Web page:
16 feb. 2009

Here's an experiment. I need this info for an article. (I'm trying to see how idiosyncratic my own views are.)

Without looking at anyone else's comment first, write down a list of the 5 most major modernist poets, writing in any language. That is, don't confine your answers to poets writing in English (unless that is your view, that the five majorest poets of modernism all wrote in English). Then write a comment with this information. Use your own working definition of "modernist," your own time frame, your own definition of "major" and "poet." Your own definition of the word "most." I have my own list on a piece of paper here.

12 comentarios:

Andrew Shields dijo...

This evening, I'll go with:


Tomorrow I might come up with a different list, or maybe not!

Joseph Duemer dijo...


R. dijo...


(oops that's six -- maybe Celan's something other than a modernist...)

Joseph Duemer dijo...

On second thought, I'd probably want to shoehorn WCW in there somehow.

Jordan dijo...

Apollinaire / Moore / WCW (3-way tie)
Eliot / Stein
Mayakowsky / Lorca (2-way tie)

Modernist apparently for me means flourishing sometime between 1910 and 1940, closer to 1910. Immediacy, a combination of the present tense and urgency, is a greater achievement of modernism than creating effects through repetition, allusion and generally straining the will to sense; but that's a big deal too. I'm not sure how much more modern than Baudelaire and Rimbaud Mayakowsky and Lorca are. (Or for that matter Rilke.) The major poets of a time don't necessarily create the acknowledged blockbusters, or even the sleeper hits, but they do sound absolutely alive, always and forever. Maybe not in all their work, but for a while at least.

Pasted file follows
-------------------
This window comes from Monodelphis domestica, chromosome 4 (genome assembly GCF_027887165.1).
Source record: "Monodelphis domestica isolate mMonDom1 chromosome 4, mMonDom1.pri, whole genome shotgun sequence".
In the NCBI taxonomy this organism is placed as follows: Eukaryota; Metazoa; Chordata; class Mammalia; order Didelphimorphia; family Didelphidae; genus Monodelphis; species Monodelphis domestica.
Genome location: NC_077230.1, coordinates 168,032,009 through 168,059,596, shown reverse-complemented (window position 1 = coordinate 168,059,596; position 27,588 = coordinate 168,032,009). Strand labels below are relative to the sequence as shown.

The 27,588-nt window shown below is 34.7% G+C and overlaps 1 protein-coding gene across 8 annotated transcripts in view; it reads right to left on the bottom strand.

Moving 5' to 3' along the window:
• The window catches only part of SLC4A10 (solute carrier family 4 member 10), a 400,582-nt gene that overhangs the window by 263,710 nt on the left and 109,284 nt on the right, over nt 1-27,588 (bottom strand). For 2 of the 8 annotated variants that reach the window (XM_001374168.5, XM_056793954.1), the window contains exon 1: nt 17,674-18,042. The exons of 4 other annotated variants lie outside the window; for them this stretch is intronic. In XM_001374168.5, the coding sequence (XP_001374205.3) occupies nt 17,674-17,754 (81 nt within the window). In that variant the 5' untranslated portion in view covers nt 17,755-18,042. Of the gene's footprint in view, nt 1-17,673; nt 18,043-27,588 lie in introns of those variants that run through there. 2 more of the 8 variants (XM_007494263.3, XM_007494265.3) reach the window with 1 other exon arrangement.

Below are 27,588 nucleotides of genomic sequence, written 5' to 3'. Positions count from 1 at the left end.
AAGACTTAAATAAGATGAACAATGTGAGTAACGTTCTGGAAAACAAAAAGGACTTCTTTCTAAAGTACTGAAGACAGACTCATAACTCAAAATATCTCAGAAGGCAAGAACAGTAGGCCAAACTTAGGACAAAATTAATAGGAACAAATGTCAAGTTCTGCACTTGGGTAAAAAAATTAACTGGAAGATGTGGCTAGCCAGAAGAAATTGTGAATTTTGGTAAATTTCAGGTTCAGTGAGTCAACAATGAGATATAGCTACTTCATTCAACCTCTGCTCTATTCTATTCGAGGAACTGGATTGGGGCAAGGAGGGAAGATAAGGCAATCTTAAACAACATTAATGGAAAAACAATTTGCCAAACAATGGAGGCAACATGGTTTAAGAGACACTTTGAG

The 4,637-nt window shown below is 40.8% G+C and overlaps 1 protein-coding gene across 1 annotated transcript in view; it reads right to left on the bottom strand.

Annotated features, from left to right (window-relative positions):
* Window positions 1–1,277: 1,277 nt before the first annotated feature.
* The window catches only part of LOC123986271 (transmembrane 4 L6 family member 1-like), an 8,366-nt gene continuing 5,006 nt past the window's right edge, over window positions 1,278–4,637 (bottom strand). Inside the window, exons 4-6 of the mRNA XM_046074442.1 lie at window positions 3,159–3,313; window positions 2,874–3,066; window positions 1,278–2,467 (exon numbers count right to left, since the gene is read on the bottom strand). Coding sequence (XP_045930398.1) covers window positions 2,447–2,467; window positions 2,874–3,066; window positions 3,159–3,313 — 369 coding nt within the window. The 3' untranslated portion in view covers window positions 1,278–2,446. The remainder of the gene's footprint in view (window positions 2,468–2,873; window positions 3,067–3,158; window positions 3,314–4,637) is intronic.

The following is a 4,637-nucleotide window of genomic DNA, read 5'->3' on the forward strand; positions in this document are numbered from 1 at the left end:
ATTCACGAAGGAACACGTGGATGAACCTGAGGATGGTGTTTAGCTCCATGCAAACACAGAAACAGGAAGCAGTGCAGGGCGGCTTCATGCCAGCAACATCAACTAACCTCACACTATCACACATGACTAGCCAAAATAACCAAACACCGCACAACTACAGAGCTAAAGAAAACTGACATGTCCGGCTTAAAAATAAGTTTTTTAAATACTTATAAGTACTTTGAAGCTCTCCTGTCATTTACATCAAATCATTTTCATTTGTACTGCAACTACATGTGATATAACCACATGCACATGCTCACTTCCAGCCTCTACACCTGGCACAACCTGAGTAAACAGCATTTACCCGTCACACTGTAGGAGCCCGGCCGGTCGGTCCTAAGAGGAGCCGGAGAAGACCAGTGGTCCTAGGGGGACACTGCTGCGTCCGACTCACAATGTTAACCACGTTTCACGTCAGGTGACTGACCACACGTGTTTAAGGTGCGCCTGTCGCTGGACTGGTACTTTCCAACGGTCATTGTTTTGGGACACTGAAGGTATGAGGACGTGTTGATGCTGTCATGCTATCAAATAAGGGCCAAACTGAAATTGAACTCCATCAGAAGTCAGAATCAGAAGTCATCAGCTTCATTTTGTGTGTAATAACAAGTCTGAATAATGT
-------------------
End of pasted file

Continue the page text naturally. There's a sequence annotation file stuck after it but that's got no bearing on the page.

An interesting counterfactual game: erase the French pre-modernists and see what your 20th century looks like, then try the same thing erasing Dickinson or Whitman. (Advanced level: erase Norwid, or Holderlin.)

jane dijo...

Stein, Pound, Apollinaire, Khlebnikov, WC Williams.

word verification: scion

Thomas Basbøll dijo...

Ezra Pound
T.S. Eliot
WC Williams
Pablo Neruda
Andre Breton

Jonathan dijo...

My original names were EliotLorcaRilkePessoaCavafy.

Eliot, because he was so influential and well known during the actual modenist period, not because he is my own favorite.

Jordan dijo...

So then, what does major mean to you?

Jonathan dijo...

I'm trying to figure that out. I think it means "super canonical." Not just part of the canon or reading list but authors taken up by other major authors, in the way Tabucchi takes up Pessoa or Spicer Lorca. If you take a supercanoncal writer out of the picture, you get a contrafactual situation, where the rest of literary history doesn't make sense any more.

TT dijo...

Pound, Rilke, Stein, Rimbaud, Cesaire.

That was tough. Before I listed, I was certain Yeats, WCW & Stevens would be there.

I suppose I was thinking of what figures would best express my sense of modernism as a turbulence connecting what came before to what came after. Feel free to insert scare quotes anywhere in here. Maybe my five leans a little much towards the 'after' . . .

John dijo...

I gave up on the list of five. I considered most of the people named by others, except Pound and Mandelstam, the latter because I don't know his stuff enough. Only person from the period that I considered who's not on others' lists is Tagore, who fits Jonathan's criteria, seems to me.